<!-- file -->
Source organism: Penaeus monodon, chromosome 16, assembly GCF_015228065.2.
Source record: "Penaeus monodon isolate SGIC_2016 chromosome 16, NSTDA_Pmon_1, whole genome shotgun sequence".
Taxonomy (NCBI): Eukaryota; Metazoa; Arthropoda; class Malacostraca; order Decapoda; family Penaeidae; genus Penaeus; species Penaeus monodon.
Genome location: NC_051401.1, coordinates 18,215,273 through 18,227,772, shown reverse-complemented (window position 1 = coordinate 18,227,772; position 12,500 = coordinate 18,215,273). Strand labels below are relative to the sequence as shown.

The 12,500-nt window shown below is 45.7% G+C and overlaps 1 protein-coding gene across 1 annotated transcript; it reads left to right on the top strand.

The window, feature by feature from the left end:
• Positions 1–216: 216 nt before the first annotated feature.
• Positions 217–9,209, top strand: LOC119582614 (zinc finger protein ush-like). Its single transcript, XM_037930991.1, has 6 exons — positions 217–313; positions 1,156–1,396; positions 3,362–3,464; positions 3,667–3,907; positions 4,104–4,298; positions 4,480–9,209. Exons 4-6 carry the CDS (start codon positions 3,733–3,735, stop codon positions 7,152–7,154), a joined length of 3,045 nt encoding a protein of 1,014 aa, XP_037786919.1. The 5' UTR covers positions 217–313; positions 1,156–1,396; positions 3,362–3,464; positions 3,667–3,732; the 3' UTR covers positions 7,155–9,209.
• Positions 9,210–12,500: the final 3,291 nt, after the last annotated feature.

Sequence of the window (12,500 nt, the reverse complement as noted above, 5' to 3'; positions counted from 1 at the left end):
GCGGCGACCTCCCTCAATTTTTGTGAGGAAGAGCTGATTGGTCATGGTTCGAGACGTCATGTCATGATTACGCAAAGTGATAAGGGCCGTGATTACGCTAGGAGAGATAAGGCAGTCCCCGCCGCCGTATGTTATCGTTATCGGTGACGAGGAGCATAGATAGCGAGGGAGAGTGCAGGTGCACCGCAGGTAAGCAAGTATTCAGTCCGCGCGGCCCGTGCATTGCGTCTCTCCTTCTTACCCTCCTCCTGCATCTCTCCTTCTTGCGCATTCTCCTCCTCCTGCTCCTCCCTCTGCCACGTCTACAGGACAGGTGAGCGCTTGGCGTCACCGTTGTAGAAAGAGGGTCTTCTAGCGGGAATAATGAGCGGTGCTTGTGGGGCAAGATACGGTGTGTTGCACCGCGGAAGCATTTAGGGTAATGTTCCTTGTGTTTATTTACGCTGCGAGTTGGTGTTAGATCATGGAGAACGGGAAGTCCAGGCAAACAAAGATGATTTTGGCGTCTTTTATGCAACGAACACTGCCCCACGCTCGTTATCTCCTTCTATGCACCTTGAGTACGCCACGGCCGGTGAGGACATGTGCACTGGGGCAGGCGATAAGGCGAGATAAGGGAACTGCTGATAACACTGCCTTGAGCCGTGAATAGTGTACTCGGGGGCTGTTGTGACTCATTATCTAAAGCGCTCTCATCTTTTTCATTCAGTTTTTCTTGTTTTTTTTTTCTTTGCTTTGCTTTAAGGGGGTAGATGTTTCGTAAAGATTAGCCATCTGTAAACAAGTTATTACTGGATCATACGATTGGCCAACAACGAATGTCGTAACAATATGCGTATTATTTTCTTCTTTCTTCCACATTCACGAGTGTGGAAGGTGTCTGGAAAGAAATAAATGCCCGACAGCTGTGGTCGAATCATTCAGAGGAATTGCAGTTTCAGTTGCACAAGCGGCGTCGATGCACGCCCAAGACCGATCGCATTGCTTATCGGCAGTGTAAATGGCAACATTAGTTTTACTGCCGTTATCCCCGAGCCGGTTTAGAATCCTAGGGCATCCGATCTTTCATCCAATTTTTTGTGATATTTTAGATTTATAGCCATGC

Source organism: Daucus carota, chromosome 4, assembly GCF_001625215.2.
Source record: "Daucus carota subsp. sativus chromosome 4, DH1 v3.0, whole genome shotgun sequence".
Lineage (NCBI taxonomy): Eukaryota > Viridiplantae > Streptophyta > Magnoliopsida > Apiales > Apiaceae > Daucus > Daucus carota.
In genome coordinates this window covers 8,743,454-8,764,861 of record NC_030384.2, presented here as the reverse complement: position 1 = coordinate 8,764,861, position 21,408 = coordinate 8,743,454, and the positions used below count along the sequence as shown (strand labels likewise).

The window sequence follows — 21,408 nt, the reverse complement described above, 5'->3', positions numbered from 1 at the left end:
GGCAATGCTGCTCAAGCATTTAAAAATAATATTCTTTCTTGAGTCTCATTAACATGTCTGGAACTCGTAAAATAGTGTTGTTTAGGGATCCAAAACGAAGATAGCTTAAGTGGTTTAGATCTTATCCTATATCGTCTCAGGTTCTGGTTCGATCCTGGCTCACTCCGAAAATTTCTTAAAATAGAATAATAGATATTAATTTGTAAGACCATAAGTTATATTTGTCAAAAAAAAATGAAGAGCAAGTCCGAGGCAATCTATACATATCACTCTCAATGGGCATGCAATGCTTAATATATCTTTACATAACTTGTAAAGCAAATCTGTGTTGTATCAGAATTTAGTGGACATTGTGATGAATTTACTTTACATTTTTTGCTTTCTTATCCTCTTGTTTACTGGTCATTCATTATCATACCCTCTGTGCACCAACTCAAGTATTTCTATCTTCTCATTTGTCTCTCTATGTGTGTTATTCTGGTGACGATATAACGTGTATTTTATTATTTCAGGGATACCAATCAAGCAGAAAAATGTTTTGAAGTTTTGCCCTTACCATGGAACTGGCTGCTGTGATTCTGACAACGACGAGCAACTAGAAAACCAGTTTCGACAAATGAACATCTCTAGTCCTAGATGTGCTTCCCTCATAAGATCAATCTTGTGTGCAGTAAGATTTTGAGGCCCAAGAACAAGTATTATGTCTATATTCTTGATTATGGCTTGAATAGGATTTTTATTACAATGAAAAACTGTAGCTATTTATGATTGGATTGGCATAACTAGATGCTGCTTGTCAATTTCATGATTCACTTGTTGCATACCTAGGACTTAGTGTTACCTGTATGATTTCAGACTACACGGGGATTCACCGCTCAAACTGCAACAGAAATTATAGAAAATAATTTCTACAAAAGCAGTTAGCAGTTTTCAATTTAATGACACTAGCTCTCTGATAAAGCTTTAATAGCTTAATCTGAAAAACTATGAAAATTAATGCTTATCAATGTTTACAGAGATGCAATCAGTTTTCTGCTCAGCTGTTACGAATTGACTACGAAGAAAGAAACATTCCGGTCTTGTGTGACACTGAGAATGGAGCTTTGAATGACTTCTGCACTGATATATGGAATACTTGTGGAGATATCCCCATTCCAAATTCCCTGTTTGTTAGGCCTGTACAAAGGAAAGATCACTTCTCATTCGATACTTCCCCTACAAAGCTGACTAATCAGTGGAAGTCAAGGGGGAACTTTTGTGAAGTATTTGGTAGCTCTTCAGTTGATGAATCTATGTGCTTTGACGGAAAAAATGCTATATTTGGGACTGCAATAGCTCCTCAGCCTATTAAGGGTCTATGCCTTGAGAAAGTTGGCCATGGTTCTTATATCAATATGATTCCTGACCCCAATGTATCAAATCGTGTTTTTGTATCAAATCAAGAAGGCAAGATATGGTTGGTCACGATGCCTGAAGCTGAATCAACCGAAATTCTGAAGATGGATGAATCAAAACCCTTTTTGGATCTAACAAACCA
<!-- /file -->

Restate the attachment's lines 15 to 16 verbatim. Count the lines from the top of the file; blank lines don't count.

In genome coordinates this window covers 8,743,454-8,764,861 of record NC_030384.2, presented here as the reverse complement: position 1 = coordinate 8,764,861, position 21,408 = coordinate 8,743,454, and the positions used below count along the sequence as shown (strand labels likewise).

The window sequence follows — 21,408 nt, the reverse complement described above, 5'->3', positions numbered from 1 at the left end: